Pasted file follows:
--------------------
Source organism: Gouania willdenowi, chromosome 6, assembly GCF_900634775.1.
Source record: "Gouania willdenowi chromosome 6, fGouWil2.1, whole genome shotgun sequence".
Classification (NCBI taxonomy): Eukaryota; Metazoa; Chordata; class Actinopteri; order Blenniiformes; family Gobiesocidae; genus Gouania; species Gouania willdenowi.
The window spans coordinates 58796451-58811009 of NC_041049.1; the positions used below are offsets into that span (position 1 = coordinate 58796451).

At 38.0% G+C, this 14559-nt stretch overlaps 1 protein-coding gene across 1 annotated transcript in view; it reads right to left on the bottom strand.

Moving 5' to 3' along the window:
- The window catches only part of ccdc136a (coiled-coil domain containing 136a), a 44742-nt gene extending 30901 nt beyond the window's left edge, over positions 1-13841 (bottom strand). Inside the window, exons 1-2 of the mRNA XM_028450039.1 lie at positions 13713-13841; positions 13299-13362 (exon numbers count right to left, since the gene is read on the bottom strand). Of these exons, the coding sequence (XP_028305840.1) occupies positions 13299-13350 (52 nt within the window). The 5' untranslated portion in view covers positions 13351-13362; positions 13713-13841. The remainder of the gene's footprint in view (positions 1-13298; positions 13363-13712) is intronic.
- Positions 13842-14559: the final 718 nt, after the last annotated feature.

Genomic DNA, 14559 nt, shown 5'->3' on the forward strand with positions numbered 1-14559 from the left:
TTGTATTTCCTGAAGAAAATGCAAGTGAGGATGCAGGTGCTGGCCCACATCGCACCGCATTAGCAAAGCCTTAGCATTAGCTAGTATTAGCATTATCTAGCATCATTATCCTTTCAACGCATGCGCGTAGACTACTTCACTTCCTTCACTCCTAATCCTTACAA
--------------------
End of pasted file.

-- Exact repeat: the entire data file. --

Source organism: Gouania willdenowi, chromosome 6, assembly GCF_900634775.1.
Source record: "Gouania willdenowi chromosome 6, fGouWil2.1, whole genome shotgun sequence".
Classification (NCBI taxonomy): Eukaryota; Metazoa; Chordata; class Actinopteri; order Blenniiformes; family Gobiesocidae; genus Gouania; species Gouania willdenowi.
The window spans coordinates 58796451-58811009 of NC_041049.1; the positions used below are offsets into that span (position 1 = coordinate 58796451).

At 38.0% G+C, this 14559-nt stretch overlaps 1 protein-coding gene across 1 annotated transcript in view; it reads right to left on the bottom strand.

Moving 5' to 3' along the window:
- The window catches only part of ccdc136a (coiled-coil domain containing 136a), a 44742-nt gene extending 30901 nt beyond the window's left edge, over positions 1-13841 (bottom strand). Inside the window, exons 1-2 of the mRNA XM_028450039.1 lie at positions 13713-13841; positions 13299-13362 (exon numbers count right to left, since the gene is read on the bottom strand). Of these exons, the coding sequence (XP_028305840.1) occupies positions 13299-13350 (52 nt within the window). The 5' untranslated portion in view covers positions 13351-13362; positions 13713-13841. The remainder of the gene's footprint in view (positions 1-13298; positions 13363-13712) is intronic.
- Positions 13842-14559: the final 718 nt, after the last annotated feature.

Genomic DNA, 14559 nt, shown 5'->3' on the forward strand with positions numbered 1-14559 from the left:
TTGTATTTCCTGAAGAAAATGCAAGTGAGGATGCAGGTGCTGGCCCACATCGCACCGCATTAGCAAAGCCTTAGCATTAGCTAGTATTAGCATTATCTAGCATCATTATCCTTTCAACGCATGCGCGTAGACTACTTCACTTCCTTCACTCCTAATCCTTACAA